Given that it’s the regular season again, there’s a ton of reporting on the Edmonton Oilers in the press, and I thought it might be nice this morning to touch on some of the quotes out there and try to get a read on what’s happening between the lines. Given that I’m writing it, I’ll also hit upon all of my favourite cowbells—my crusade for advanced statistics, my strange fascination with unheralded goaltending prospects, and of course, Kyle Brodziak.
Starting with the holy war that is advanced statistics, there’s a very interesting quote in this article by Rob Tychkowski:
“It’s concerning for sure,” said head coach Craig MacTavish. “Good teams don’t get outplayed territorially, and that’s reflected in shots on goal. It’s not gone unnoticed by anybody.”
MacTavish doesn’t use the term “Corsi numbers” here, but he’s certainly referring to the same concept. Corsi numbers have probably been explained better elsewhere, but basically what they are is all the shots (including missed and blocked) taken by a player’s team while he is on the ice minus all of the shots against in the same time frame. It’s meant to measure how often the puck is in the right end of the rink when Player X is on the ice, to show if he’s helping the team have a “territorial advantage” or not.
Speaking of Rob Tychkowski, he was busy this weekend, and he also had this article with yet another interesting quote from the head coach:
“The big anomaly was Shawn Horcoff, a 54% career faceoff guy who was 6-16,” said head coach Craig MacTavish, who believes Horcoff, coming off of shoulder surgery, will only need a short time to get readjusted. “That will improve our numbers drastically.”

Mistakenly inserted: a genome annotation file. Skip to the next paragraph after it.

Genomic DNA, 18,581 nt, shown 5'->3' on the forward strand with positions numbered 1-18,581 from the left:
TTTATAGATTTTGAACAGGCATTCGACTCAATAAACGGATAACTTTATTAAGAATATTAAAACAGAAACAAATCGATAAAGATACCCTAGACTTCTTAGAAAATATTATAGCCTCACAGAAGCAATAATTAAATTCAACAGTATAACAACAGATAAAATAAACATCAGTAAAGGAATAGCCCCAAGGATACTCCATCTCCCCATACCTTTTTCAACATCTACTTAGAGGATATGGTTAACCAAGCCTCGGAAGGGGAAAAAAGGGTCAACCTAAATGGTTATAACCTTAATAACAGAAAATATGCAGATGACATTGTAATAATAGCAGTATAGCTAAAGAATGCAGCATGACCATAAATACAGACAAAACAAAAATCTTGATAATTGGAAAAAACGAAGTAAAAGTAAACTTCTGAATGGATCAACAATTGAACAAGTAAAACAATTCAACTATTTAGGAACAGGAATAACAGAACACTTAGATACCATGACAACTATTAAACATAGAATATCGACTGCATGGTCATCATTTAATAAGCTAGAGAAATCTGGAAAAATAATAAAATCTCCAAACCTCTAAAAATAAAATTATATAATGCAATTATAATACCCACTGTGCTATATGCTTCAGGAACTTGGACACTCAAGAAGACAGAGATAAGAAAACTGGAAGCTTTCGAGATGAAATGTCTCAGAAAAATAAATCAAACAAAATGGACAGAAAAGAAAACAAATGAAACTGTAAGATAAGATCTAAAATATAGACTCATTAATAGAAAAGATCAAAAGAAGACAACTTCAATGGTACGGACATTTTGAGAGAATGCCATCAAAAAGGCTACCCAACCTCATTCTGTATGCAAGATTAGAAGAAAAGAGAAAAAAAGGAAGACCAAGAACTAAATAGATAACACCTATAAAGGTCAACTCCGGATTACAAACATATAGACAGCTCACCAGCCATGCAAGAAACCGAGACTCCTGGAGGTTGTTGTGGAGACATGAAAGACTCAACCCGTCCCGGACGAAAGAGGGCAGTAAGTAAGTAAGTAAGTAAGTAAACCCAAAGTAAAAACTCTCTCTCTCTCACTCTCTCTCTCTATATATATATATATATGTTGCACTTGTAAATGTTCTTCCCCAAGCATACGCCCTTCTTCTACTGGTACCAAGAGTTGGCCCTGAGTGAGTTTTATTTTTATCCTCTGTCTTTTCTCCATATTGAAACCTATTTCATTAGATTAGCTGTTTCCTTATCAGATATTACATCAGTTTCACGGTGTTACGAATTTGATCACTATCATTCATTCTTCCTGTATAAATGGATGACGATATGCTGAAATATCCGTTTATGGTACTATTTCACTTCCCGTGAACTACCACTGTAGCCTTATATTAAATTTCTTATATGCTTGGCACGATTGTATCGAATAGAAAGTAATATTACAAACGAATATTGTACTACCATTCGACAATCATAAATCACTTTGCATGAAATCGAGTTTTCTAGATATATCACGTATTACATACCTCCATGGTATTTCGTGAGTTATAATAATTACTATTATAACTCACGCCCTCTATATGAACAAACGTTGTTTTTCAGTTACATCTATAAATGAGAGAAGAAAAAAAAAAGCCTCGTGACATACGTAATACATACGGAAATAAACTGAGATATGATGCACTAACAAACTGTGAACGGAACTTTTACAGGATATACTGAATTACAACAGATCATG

“We’ll definitely analyze the numbers every game,” said MacTavish. “Horc will have to improve, which he will, and we’ll get Kyle Brodziak (4–2 against the Avs) some more faceoffs.”
The article didn’t mention Fernando Pisani at all, which is surprising given that it dealt exclusively with face-offs. It does, however, mention Kyle Brodziak getting some more face-off time, which begs the question of how MacTavish would manage this. The way I see it, there are three ways:
- Give the fourth line more ice-time.
- Double-shift Brodziak.
- Move Brodziak up to the third line.
The first choice seems unlikely, particularly with Steve MacIntyre reportedly drawing in for Zach Stortini against Anaheim. The second choice is possible, but does the fact that Pisani wasn’t commented on mean that he may no longer be taking draws for the third line? If that were the case, Brodziak is the obvious candidate to be bumped up the depth chart.
Lastly, this wouldn’t feel like my miscellaneous article if I didn’t update everyone on Andrew Perugini. Scott Linesburgh reports that the Stockton Thunder have placed second-year ECHL’er Tim Boron on waivers, meaning that the goaltending duties will be split between Perugini and Bryan Pitton. He also offers this quote from Stockton head coach Chris Cichocki:
“It was crystal clear that the Oilers feel that both these goaltenders have a future with their organization and they want them to play,” Thunder coach Chris Cichocki said. “You can’t keep three. (Boron) played well for us. That’s the tough part of this job, letting quality people go.”
It sounds to me like both Pitton and Perugini are in the plans, and thinking about it now, I wouldn’t read too much into the fact that Perugini only got a minor-league deal, given that he’s a relatively unknown rookie pro, and that the Oilers are very close to the 50-contract limit. The fact is, he’s going to get some playing time, and if he performs, I think it’s reasonable to expect that he’ll be given opportunities to climb the depth chart.